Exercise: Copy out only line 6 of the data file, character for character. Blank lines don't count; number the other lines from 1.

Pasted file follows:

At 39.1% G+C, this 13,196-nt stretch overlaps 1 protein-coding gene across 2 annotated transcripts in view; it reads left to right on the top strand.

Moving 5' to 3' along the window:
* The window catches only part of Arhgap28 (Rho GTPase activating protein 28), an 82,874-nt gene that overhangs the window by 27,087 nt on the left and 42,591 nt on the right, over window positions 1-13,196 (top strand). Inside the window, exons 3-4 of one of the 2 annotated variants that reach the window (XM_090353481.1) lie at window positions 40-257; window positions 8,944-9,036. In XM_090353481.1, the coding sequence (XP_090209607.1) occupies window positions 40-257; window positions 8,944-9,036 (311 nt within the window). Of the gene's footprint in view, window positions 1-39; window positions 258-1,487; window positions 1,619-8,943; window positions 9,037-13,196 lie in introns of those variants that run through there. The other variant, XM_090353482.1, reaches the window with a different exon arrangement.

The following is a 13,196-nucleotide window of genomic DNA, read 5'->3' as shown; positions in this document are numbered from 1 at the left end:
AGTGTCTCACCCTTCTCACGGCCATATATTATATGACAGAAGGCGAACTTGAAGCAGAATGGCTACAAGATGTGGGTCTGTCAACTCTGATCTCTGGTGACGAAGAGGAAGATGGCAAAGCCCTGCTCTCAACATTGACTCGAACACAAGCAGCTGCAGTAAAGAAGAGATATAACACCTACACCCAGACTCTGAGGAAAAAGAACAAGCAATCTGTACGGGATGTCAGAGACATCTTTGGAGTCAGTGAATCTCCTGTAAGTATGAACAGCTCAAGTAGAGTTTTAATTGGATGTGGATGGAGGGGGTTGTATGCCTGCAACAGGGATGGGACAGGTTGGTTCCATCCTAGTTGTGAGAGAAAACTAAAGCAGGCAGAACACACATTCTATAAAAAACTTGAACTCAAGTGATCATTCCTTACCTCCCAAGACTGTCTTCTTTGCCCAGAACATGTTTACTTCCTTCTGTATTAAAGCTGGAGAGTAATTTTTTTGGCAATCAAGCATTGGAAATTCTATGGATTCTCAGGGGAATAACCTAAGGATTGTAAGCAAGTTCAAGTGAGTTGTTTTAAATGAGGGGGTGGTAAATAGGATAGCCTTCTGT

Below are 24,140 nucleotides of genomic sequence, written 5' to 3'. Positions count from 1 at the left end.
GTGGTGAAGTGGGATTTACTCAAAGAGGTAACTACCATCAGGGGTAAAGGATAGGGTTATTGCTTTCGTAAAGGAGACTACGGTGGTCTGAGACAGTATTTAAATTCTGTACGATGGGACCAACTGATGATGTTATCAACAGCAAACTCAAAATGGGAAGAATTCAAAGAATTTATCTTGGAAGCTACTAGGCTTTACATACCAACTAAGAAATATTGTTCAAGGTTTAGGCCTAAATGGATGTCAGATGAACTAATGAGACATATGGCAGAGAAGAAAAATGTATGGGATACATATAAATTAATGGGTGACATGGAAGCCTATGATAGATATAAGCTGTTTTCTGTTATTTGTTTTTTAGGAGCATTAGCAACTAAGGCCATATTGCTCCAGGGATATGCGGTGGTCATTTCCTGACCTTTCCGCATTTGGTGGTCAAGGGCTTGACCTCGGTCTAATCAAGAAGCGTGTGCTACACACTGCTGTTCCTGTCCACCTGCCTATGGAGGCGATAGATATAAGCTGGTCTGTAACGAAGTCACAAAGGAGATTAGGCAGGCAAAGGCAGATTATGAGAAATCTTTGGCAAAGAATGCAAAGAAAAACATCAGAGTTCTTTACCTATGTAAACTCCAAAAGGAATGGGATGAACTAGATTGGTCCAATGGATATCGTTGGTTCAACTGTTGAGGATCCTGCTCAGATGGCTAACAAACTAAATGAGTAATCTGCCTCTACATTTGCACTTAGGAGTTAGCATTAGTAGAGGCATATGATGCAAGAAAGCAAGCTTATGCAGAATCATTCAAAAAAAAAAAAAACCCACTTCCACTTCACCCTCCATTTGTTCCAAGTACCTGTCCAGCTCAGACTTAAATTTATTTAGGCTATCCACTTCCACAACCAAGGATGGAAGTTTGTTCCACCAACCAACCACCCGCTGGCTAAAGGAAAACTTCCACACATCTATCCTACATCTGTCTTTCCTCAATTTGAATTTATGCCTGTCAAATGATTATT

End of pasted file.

Below are 24,140 nucleotides of genomic sequence, written 5' to 3'. Positions count from 1 at the left end.